Review: New Riff Heirloom Bourbons – Yellow Leaming and Blue Clarage

Review: New Riff Heirloom Bourbons – Yellow Leaming and Blue Clarage

New Riff loves pumping out special releases, and its latest takes a cue from the world of heirloom grains. Specifically, both of these are made from rare, regional, heirloom corn crops called, alternately, Yellow Leaming and Blue Clarage.

Here’s some backstory:

Both bottled in bond without chill filtration at 100 proof, the Yellow Leaming and Blue Clarage Kentucky Straight Bourbon Whiskeys were distilled from rare, regional heirloom corn crops and finely crafted into equally rare bourbons, introducing unprecedented flavors and connecting the distillery to its agricultural origins of whiskey making from centuries passed.

“The wider whiskey industry is waking up to the possibilities and flavors inherent of old grains, old ingredients from a century ago,” said co-founder Jay Erisman. “Heirloom grains are a direct ticket to different flavors, yet of great authenticity and reality. We are proud to do our part to preserve the past while continuing to highlight our brand’s commitment to industry-leading innovation.”

Originally a derivative of a Native American corn dating back to 1824, the Yellow Leaming heirloom varietal used in this latest exploration was entirely sourced and grown for New Riff by a local farming partner, Charles Fogg, of Greensburg, Indiana.

“Yellow Leaming, one of the greatest corns in American agricultural history would eventually go on to form the basis for the standard of modern American yellow dent corn, and it came from right here in Hamilton County, Greater Cincinnati, Ohio,” Erisman said.

The Ohio Valley Blue Clarage varietal, developed in the 1920s by farmer Edmund Clarridge in Clinton County, Ohio, birthed the second heirloom grain release from a more circuitous route to the distillery, lending a marked difference to the whiskey compared to New Riff’s standard recipe, replete with fruited, spicy tones.

“We were given 150 pounds of the blue corn as seed stock from farmer Tony West at Appalachian Heirloom Plant Farm,” Erisman said. “Charles Fogg took this seed stock and grew it into a crop that sustained our singular production of this whiskey for years. Often associated with the Southwest United States region and Mexico, blue corn comes from right here in our homeland in the Ohio Valley, too.”

The heirloom Yellow Leaming corn, at five years of age, has led to a classic New Riff high-rye bourbon of exceptional depth and balance. For the heirloom Blue Clarage corn, Erisman describes the nose as “providing an extra layer of fruitiness, juxtaposed against the clove-led spices of the 30% rye grain.”

The Yellow Leaming Kentucky Straight Bourbon Whiskey is made with 65% heirloom Yellow Leaming corn, 30% rye, and 5% malted barley. The Blue Clarage Straight Bourbon Whiskey is made with 65% heirloom Blue Clarage corn, 30% rye, and 5% malted barley. Both whiskeys are aged five years and must be purchased at the distillery.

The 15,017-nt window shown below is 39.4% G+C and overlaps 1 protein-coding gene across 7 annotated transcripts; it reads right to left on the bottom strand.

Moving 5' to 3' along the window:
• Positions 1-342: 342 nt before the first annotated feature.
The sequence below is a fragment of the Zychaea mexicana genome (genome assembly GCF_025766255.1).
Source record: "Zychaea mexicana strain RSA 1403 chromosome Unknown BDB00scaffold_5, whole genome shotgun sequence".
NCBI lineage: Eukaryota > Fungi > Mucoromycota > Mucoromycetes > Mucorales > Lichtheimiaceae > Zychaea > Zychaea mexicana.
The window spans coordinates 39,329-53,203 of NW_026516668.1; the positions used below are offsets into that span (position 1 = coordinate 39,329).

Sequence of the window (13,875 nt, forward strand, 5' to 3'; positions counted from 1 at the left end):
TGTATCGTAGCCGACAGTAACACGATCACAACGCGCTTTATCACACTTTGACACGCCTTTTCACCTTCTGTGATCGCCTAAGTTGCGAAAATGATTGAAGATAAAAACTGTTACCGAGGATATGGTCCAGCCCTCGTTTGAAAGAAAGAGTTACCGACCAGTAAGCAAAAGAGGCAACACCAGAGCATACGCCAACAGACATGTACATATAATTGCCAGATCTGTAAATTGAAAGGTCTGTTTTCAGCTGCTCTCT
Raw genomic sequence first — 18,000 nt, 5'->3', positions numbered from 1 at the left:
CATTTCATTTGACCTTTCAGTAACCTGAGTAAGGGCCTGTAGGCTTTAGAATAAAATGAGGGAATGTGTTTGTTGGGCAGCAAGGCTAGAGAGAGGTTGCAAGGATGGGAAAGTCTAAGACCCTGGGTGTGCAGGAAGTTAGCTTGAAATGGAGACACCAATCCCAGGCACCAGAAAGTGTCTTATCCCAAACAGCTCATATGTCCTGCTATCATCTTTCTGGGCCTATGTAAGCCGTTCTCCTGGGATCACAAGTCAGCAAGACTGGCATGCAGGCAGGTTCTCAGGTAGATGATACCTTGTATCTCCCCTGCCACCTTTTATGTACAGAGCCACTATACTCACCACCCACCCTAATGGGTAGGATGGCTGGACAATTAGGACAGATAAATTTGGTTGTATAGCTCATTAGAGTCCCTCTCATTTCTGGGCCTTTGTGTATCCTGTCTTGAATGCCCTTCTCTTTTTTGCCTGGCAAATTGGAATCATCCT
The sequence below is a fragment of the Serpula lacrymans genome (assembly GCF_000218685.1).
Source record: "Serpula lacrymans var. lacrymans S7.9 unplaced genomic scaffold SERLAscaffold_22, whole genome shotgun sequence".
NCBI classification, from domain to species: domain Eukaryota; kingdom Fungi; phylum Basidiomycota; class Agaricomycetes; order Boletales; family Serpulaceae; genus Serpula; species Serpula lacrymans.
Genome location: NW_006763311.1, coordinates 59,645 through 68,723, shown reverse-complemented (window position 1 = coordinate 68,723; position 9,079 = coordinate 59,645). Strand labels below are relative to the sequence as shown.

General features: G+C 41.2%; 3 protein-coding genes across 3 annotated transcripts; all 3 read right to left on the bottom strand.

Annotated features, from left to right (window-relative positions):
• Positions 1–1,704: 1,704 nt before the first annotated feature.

Which tastes better, yellow or blue? We put them side by side to find out. Both are 100 proof.

New Riff Yellow Leaming Bourbon – Really, surprisingly sweet. Maple is exuberant on the nose, alongside notes of caramel, ample vanilla, and overripe stone fruit. Similar on the palate, there’s an immediate peachiness and apricot quality, then plenty more of that maple, followed by some classic peanut — almost honeyed peanut butter — notes. The nuttiness endures into the finish, which is lengthy and just a bit hot, with lots of lingering sweetness to boot. Still quite fruity on the fade-out, though less distinctive. Certainly harmless, but nothing special. B

New Riff Blue Clarage Bourbon – Considerably more brooding and more complex, the rye in the mash is far more evident here, and that’s a good thing. At once toasty, grassy, and sweet, the nose is rich and complex — sweet but with an undercurrent of barbecue spice rub. Everything coalesces far more cleanly on the palate, showcasing peanut brittle, baking spice, and a savory, pumpernickel bread note. Slightly smoky on the palate, with notes of cocoa powder and some graphite, moving slowly into that inimitable chocolate-meets-peanut putter Reese’s quality. Touches of fruit in the mix — mostly apple, both fresh and baked. It’s a little corny on the finish, but not at all unpleasant, adding a pop of Cracker Jack into a nicely well-rounded experience. Definitively superior to Yellow Leaming in every dimension. A-

each $56 /

New Riff Yellow Leaming Bourbon




Christopher Null is the founder and editor in chief of Drinkhacker. A veteran writer and journalist, he also operates Null Media, a bespoke content creation company.

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